Back when I first started this website, I was teaching Prana Flow Yoga classes where students paid whatever they thought the class was worth.
This was an interesting experiment which generated a series of articles on how much a yoga class is worth.
Recently I received an email from a teacher in Namibia who’d found these articles via Google and was excited about doing the same thing with her yoga classes.
I’ve been thinking of switching to a donation based class and… I want the students to consider what this is worth for them.
I used to go to a donation based Buddhist meditation centre and I had the hardest time deciding what to put in the bowl. It was worth so much to me! But how do I quantify that in monetary terms?
So, as I consider making this switch, I’m debating how to tell the students. Do I give a little talk on mindfulness and valuing things? Do I send an email with a link to your blog post? I’m curious how you made the transition and if you have a flier or anything that you can send me that you use to describe it to your new students?
This email sat in my inbox for over a week, as I pondered how to reply, mostly because I’m no longer teaching those classes, and I wouldn’t teach ‘pay-what-you-think-it’s-worth” classes again.
I was no longer in the first-flush of excitement about making yoga accessible to everyone who wanted it.
Nope, I’d gone past that point awhile back and hit a more cynical “stump-up -the-cash” milestone. And also an ego-sobering moment of self-awareness.
This meant I couldn’t offer tidbits of advice on how to approach donation-style classes with students because I was over it.
Firstly, my motivation to offer these classes wasn’t pure. Turns out, on reflection, there was plenty of ego at play. Subconsciously, my reasoning went something like this:
- Make yoga classes accessible so there’s no barrier to entry
- Attract large numbers of students
- Impact a lot of people with my amazing teaching
- Therefore be a rockstar yoga teacher
I was hoping, secretly, that these classes would get 30 – 40 people rocking in to have a blast doing yoga.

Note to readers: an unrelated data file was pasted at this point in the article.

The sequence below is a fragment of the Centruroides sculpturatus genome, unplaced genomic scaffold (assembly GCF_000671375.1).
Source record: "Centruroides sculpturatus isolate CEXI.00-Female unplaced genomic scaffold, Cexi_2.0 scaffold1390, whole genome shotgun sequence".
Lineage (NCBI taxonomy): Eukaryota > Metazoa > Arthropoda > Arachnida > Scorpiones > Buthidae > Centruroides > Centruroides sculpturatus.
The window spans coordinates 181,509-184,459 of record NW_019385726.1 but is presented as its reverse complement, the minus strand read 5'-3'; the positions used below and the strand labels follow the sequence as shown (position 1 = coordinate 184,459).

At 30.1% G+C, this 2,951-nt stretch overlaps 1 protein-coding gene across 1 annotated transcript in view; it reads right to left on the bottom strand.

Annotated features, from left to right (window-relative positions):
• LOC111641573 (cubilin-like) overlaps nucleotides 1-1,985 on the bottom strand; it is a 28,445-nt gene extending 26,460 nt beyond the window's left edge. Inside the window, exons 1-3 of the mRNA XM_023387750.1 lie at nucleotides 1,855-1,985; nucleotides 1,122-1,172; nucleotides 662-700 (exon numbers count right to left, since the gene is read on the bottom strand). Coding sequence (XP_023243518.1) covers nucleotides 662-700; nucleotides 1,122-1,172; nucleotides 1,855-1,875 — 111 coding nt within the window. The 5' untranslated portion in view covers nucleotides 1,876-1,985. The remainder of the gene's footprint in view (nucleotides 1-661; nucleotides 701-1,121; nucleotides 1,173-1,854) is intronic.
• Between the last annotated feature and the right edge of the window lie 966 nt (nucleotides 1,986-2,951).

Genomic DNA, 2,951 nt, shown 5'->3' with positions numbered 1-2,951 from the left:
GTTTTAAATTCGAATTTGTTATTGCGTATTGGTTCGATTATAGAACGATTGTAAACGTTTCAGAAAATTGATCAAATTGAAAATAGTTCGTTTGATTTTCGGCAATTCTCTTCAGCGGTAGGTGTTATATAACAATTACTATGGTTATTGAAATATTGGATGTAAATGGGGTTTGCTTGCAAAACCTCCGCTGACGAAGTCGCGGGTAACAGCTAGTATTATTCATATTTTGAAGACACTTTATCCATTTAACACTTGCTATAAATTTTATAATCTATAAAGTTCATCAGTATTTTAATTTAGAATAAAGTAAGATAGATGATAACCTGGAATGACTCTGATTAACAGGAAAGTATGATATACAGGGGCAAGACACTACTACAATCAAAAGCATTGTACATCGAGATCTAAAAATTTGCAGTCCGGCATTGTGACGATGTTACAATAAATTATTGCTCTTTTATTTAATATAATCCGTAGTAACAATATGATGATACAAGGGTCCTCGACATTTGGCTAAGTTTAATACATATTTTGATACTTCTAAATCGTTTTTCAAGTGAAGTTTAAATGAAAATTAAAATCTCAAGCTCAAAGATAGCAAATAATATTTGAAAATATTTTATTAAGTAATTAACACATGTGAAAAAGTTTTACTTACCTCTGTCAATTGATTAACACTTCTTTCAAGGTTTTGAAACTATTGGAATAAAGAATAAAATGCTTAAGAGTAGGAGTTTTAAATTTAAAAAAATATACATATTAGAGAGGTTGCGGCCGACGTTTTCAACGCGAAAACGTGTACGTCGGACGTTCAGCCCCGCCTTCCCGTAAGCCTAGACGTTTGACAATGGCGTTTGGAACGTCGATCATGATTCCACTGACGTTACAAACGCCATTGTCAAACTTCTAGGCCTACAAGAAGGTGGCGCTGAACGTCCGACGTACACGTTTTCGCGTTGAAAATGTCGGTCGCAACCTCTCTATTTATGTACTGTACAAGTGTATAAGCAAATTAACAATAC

I was hoping that based on the amount of money each class generated, we’d be able to have other teachers assisting and create this party-like fun yoga experience that would sweep the Wellington yoga scene by storm.
The classes were great.
The people who came week after week loved them.
But those who dropped in just to see what it was all about and boosted class numbers above 30 often never came back and the large numbers just made it much harder to teach the regulars. I was always having to teach to beginning students with a variety of injuries.
So, taking my ego out of the equation, would I still offer donation-style classes with the intention of making yoga accessible to everybody?
For the simple reason that…
Yoga is already accessible for anyone who truly wants it.
Yoga. Is. Accessible.
No matter how poor you are, if you truly want to do yoga, you will find a teacher who will teach you.
Or you will get a book out of the library.
Or you will find a DVD in a secondhand store for a buck.
Money, or lack of it, is no barrier to yoga.
No studio or teacher I know would say no to the homeless person who turned up wanting to learn yoga.
Nope, the only thing that stands between people and yoga is their own sense of limitation. Their own thoughts and feelings about yoga, and their own thoughts and feelings about who they are in relation to yoga.
And offering donation-style classes ain’t going to fix that.
In fact, making the yoga classes you offer donation-style will have a detrimental affect on yoga. It makes the classes “cheap” and devalues the very thing you’re offering. People equate price with value, even though they’re often two different things.
Discounting a product or service so it becomes cheaper devalues that product or service.
Far better to offer extra value for ‘free’ than to cut the price. This means the value of the class is retained, while students feel like they’re getting something extra. Like offering a free workshop to any student who attends all ten classes in a term. that kind of thing.
So forget donation-style classes. They don’t make yoga any more accessible than it already is, and they risk devaluing a service that’s already devalued enough.
But don’t despair. If you really want to reach people who don’t come to yoga classes because of perceived limitations and barriers… you need to go to them.
Volunteer your time and go teach in a prison. A school. A hospital. A hospice. A women’s refuge. Keep charging for your regular classes to cover this volunteer time.
Many of these people would never dream of walking into a yoga class, which is often perceived as the domain of female, white, middle-class, fit, bendy folk. Taking yoga out of the studio and to different groups breaks through these barriers and once people get a taste of yoga…, you never know where it will take them.
That, more than anything else, will turn some of those people into the type of people who will turn up at a yoga studio or class. And isn’t that the reason that we get all super-excited about being generous and compassionate and offering donation-style classes? So people who wouldn’t do yoga start doing yoga?
Yup, if every yoga teacher out there donated a class a week to a disadvantaged group… why we’d change the world. Faster than we’re already changing it.
So forget donation-style classes, and instead donate your teaching.
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